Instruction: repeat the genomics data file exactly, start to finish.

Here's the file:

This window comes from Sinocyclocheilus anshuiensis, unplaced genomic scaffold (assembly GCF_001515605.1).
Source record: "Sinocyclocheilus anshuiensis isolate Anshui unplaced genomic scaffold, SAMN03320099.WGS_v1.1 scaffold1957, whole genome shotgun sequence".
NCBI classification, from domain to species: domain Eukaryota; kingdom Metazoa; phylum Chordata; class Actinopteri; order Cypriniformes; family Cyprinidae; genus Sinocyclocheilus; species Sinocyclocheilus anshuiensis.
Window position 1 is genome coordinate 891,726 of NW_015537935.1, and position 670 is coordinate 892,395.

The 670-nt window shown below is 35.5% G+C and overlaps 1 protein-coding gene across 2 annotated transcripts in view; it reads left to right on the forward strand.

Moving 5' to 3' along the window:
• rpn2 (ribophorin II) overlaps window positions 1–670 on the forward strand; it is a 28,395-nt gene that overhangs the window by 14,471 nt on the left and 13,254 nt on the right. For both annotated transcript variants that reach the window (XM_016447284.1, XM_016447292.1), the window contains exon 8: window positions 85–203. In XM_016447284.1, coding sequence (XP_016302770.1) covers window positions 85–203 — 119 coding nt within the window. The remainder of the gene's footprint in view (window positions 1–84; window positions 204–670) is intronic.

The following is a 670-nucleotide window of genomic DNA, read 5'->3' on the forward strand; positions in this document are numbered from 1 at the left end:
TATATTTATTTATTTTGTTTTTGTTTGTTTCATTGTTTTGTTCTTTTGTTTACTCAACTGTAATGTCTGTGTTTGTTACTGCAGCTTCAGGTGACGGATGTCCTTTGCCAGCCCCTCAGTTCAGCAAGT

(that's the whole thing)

This window comes from Sinocyclocheilus anshuiensis, unplaced genomic scaffold (assembly GCF_001515605.1).
Source record: "Sinocyclocheilus anshuiensis isolate Anshui unplaced genomic scaffold, SAMN03320099.WGS_v1.1 scaffold1957, whole genome shotgun sequence".
NCBI classification, from domain to species: domain Eukaryota; kingdom Metazoa; phylum Chordata; class Actinopteri; order Cypriniformes; family Cyprinidae; genus Sinocyclocheilus; species Sinocyclocheilus anshuiensis.
Window position 1 is genome coordinate 891,726 of NW_015537935.1, and position 670 is coordinate 892,395.

The 670-nt window shown below is 35.5% G+C and overlaps 1 protein-coding gene across 2 annotated transcripts in view; it reads left to right on the forward strand.

Moving 5' to 3' along the window:
• rpn2 (ribophorin II) overlaps window positions 1–670 on the forward strand; it is a 28,395-nt gene that overhangs the window by 14,471 nt on the left and 13,254 nt on the right. For both annotated transcript variants that reach the window (XM_016447284.1, XM_016447292.1), the window contains exon 8: window positions 85–203. In XM_016447284.1, coding sequence (XP_016302770.1) covers window positions 85–203 — 119 coding nt within the window. The remainder of the gene's footprint in view (window positions 1–84; window positions 204–670) is intronic.

The following is a 670-nucleotide window of genomic DNA, read 5'->3' on the forward strand; positions in this document are numbered from 1 at the left end:
TATATTTATTTATTTTGTTTTTGTTTGTTTCATTGTTTTGTTCTTTTGTTTACTCAACTGTAATGTCTGTGTTTGTTACTGCAGCTTCAGGTGACGGATGTCCTTTGCCAGCCCCTCAGTTCAGCAAGT